By Jane Nicholson
BOONE—With more than 55,000 books in print about the Civil War, one might assume that there is no new information to be gleaned about the event that separated states, communities and families. But there is a topic that has received scant attention – the environmental history of the Civil War.
Professor Timothy Silver and Associate Professor Judkin Browning from Appalachian State University’s Department of History have aligned their academic interests on a project that has received a $100,000 collaborative research fellowship from the American Council of Learned Societies.
Silver is an environmental historian and the author of “Mount Mitchell and the Black Mountains: An Environmental History of the Highest Peaks in Eastern America” published by the University of North Carolina Press, as well as “A New Face on the Countryside: Indians, Colonists and Slaves in South Atlantic Forests, 1500-1800” (Cambridge University Press).
Browning is a military historian and the author of “The War Begins Anew: The Seven Days’ Campaign, 1862” published by Praeger Publishers and “Shifting Loyalties: The Union Occupation of Eastern North Carolina” published by the University of North Carolina Press, as well as other books about Civil War leaders and military campaigns.
“Essentially, we plan to recast the Civil War as an environmental event and not so much as a military conflict,” Silver said. The book will illustrate the war’s disruptive influence on the relationships between people and nature, and how natural factors such as disease, malnutrition and weather helped shape the course of the war, according to information from ACLS.
“I have always been interested in how war disrupts or changes the relationship between people and the environment,” Silver said. “The Civil War is the only semi-modern war fought on American soil and arguably, I think, the second-largest movement of people and animals in American history – the first being Europeans colonizing the Americas.”
The historians will document how the large-scale movement of troops and animals changed communities and towns, including the effects of disease outbreaks such as measles and typhoid in humans and diseases that affected animals, such as hog cholera and glanders in horses. Silver said that Union and Confederate soldiers accused each side of releasing diseased horses in an effort to infect their enemy’s herds.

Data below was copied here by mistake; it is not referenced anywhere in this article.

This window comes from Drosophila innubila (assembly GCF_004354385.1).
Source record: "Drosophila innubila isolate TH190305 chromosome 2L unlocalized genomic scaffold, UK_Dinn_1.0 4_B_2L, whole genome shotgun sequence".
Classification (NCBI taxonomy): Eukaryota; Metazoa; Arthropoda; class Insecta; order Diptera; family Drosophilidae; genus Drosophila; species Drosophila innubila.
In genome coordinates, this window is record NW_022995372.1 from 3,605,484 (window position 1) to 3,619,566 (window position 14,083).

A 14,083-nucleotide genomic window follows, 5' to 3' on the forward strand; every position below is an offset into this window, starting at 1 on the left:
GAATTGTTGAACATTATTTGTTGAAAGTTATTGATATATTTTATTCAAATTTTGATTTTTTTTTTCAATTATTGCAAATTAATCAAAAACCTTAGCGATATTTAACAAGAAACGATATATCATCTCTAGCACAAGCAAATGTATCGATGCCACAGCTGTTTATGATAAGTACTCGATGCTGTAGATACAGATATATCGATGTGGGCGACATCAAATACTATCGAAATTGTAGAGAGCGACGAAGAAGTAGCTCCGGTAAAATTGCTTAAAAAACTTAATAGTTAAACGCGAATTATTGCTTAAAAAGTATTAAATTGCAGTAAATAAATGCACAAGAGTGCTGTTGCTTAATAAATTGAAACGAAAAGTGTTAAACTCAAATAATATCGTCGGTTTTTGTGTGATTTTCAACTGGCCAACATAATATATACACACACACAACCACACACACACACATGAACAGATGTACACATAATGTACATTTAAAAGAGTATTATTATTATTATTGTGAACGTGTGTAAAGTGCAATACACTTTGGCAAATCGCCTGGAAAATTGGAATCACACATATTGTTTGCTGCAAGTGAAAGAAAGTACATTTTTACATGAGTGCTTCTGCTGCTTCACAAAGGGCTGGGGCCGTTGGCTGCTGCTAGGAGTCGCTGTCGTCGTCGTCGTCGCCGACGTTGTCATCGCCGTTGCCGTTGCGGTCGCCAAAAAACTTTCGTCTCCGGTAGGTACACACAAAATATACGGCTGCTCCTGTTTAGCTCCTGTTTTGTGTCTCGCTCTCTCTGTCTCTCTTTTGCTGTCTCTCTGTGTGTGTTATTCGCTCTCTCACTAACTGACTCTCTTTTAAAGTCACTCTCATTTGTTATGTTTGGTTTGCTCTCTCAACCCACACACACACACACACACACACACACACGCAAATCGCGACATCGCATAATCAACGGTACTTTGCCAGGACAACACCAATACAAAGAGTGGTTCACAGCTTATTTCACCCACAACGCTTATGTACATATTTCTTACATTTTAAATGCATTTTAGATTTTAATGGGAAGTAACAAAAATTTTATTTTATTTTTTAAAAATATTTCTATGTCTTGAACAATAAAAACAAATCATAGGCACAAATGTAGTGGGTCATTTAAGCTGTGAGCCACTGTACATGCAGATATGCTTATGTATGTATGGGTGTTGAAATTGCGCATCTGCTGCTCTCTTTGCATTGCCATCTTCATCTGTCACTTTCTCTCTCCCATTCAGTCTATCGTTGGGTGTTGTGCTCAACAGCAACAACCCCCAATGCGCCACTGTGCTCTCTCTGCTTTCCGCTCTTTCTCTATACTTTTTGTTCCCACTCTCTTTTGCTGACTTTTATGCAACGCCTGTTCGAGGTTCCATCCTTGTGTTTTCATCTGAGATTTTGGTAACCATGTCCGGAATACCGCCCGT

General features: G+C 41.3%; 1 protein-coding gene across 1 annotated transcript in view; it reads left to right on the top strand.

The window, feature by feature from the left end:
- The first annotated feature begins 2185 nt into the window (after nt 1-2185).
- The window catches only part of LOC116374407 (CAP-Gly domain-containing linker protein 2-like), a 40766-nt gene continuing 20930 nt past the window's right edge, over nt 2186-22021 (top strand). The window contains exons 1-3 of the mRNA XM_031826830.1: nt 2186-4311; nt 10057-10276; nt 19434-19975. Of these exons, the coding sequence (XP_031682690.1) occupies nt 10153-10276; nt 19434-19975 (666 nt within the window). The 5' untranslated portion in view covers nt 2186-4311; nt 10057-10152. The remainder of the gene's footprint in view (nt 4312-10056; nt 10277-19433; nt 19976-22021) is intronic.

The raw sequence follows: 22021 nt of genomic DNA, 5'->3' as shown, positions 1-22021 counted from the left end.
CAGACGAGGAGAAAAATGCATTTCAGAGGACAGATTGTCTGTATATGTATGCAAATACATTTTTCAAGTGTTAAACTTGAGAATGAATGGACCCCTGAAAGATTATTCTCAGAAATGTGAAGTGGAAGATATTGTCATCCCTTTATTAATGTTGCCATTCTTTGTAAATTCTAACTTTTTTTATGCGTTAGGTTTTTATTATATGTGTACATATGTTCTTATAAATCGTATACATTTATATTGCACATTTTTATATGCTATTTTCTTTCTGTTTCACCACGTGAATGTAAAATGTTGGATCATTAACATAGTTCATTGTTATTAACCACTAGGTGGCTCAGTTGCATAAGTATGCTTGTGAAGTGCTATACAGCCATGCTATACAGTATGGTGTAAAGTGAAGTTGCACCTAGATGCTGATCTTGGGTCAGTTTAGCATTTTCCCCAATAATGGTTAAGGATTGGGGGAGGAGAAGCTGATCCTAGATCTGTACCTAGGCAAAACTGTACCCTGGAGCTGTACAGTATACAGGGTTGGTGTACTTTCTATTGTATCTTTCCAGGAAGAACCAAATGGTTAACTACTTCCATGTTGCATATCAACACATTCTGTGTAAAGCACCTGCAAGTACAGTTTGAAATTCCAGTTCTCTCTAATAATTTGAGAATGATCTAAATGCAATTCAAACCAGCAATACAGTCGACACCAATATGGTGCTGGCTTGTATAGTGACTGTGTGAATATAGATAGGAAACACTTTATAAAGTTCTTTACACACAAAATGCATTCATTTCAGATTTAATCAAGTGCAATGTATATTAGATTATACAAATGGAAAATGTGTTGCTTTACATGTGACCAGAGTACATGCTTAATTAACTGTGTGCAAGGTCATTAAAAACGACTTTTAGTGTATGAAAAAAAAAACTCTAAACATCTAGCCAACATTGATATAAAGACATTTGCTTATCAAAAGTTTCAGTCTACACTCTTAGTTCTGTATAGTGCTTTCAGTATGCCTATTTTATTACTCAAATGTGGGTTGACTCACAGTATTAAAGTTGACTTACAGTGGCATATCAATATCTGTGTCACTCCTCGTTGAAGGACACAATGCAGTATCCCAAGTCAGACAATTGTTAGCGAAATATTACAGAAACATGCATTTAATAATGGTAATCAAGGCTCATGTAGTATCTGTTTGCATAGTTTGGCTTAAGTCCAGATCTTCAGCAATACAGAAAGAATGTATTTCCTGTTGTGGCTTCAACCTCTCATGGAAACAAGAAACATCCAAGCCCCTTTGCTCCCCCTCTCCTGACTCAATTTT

Silver and Browning will turn to rosters, soldiers’ diaries and letters, and published materials for their research.
“We like to say our sources are hiding in plain sight,” Silver said. “The great thing about working on the Civil War is that it’s the most written about event in American history. A surprising number of sources have been published or are available digitally. We are using sources that a lot of historians have used before but never really looked at through the lens of environmental history.”
As a military historian, Browning has many examples of battles that were determined in some ways by the weather. For example, the largest battle in Kentucky might not have happened if it had rained more in the area during the summer and fall of 1862.
“The average Civil War buff doesn’t know that the Battle of Perryville in Kentucky occurred because severe drought conditions forced Union and Confederate armies to search for water. They ran into each other as a result,” Browning said.
Water, either too much or not enough, is a common environmental theme throughout the Civil War. Consider this from a soldier writing to family in Michigan just before the start of the Gettysburg campaign: “We have had no rain to speak of the last six or seven weeks. We get very hard up for water in this Part of the country,” he wrote. “But a soldier has to drink anything. Sarah, I have drunk water out of a ditch when there [h]as been a Dead horse laying a few rods above the same Water and glad to get it.”
For Gen. George McClellan, too much rain and the mosquito-borne malaria that followed may have changed the course of the war. “We are pretty careful about arguing this, but we believe McClellan’s famous retreat from Richmond in 1862 was the result of illness,” Silver said. “McClellan and his men were really sick, not indecisive about marching on Richmond as some historians write. They were fighting dysentery and malaria from the torrential spring rains.”
Browning added that, “It also was so muddy, McClellan couldn’t move his Union troops. The weather ends up shaping the campaign and allows Lee to attack McClellan and protect Richmond.”
Silver added, “If it hadn’t rained and the war had ended with McClellan taking Richmond in 1862, there would have been no Emancipation Proclamation.”